Local Countercultures of Reconciliation and Justice

This was first published in my newsletter earlier this year.

I’ve recently been listening to “Motive”, a podcast produced by our local NPR station about the rise of of neo-Nazi skinheads in Chicago and beyond in the 1980’s. It’s pretty troubling stuff, as you can imagine, and it’s hard not to make connections to the white nationalists of our own day.

Christian Picciolini was in the thick of this racist movement before he got out and he’s the primary narrator throughout the podcast. A lot of what he describes is interesting (and, again, troubling) but I found his descriptions of how young people were recruited into the skinheads to be especially eye-opening. For the most part, people don’t accidentally become neo-Nazis. Christian describes a process through which likely recruits are identified, their fears played up, and then an offer of camaraderie and protection is extended. It’s all very intentional.

I spend a fair bit of time trying to convince white people that white supremacy is bigger and more subtle than the story being told on “Motive.” I describe it as our societal operating system, humming along in the background to encourage the ugly outcomes of our racial hierarchy. I want people to stop reducing white supremacy to burning crosses, hooded marchers, and… neo-Nazis.

Clearly we still need to be concerned about these sorts of overt and violent racists; they hadn’t gone away in the 1980’s and they’re still around today. But I still think our focus should mostly be on the operating system. Those young people who were attracted by an ideology of hate existed within a larger society that tolerated that ideology and, in some cases, fostered it. The podcast describes one of the south side Chicago neighborhoods where many recruits came from as one of the last holdouts against white flight. The local school boundaries were gerrymandered to keep the schools mostly white. Were the elected officials and community leaders who made these decisions hoping their children would become neo-Nazis? I doubt it. But they certainly contributed to a culture which made such a drastic choice a little more possible.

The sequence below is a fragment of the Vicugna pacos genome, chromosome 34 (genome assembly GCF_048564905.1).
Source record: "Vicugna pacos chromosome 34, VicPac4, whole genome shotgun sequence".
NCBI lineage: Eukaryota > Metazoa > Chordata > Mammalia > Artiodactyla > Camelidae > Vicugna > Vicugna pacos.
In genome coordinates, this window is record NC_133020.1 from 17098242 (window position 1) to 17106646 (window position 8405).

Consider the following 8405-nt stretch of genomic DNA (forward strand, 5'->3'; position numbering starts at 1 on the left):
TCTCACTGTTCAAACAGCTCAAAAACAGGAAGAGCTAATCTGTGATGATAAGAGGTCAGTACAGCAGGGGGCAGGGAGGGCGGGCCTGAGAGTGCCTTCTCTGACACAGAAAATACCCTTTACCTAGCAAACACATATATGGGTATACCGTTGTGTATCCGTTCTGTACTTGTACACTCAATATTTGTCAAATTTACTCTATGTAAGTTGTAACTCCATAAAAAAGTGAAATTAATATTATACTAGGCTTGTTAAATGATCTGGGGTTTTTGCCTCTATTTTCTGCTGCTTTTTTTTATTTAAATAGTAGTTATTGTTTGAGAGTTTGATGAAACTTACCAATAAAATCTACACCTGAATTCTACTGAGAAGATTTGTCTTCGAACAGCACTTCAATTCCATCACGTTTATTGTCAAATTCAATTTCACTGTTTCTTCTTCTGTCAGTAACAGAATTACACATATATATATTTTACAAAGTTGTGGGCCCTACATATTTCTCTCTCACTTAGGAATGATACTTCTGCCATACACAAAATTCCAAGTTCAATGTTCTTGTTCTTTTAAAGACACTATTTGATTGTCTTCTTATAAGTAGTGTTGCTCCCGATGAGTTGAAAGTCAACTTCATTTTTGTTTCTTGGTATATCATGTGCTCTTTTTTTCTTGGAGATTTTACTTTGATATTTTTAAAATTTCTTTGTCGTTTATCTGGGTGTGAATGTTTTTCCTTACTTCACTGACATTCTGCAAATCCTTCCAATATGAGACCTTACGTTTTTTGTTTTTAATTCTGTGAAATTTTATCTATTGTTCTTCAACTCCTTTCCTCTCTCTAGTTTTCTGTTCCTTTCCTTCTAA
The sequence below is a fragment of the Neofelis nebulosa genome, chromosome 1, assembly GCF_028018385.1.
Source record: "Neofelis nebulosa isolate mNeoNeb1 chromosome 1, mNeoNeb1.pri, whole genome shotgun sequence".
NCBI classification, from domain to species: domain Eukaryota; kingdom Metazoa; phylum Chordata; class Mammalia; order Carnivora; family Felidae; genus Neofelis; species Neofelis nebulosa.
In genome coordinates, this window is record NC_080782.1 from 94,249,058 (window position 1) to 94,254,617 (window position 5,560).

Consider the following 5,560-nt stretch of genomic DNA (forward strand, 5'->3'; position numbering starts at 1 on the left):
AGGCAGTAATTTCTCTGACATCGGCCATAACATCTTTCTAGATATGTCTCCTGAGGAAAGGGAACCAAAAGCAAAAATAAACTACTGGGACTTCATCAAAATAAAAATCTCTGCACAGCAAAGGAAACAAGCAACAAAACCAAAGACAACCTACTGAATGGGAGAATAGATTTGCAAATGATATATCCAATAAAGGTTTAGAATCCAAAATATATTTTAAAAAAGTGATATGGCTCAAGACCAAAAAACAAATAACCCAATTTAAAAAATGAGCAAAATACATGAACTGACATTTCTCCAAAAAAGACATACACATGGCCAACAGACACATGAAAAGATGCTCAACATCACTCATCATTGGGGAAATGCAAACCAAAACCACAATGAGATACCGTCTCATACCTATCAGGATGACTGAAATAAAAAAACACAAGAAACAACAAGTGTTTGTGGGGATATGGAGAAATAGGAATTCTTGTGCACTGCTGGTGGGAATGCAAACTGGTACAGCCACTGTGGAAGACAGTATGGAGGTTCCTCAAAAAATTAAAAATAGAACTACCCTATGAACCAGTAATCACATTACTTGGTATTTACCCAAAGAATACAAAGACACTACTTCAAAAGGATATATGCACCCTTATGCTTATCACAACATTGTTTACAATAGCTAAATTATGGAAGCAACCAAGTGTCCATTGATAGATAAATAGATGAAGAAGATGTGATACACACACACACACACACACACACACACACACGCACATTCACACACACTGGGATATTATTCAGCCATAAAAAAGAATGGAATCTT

There are two things this podcast has me thinking about. First, where are the cultures we foster in our churches leading? Will the young people in our churches be any less likely than their peers to agree to the racial status quo in this country? The data aren’t encouraging.

Second, does the intention of our churches to disciple people into the just and reconciling kingdom of God match the purpose of those who are intentionally recruiting people into hateful ideologies? I worry that it doesn’t. Too often it feels like our goal is to make nicer American citizens instead of disciples who’ve counted the cost of our faithfulness to Jesus.

We’re living through fraught days; white supremacy is an insatiable and violent idol. We need many more local congregations who are nurturing countercultures which point to God’s justice. It won’t just happen though. We need to be intentional.

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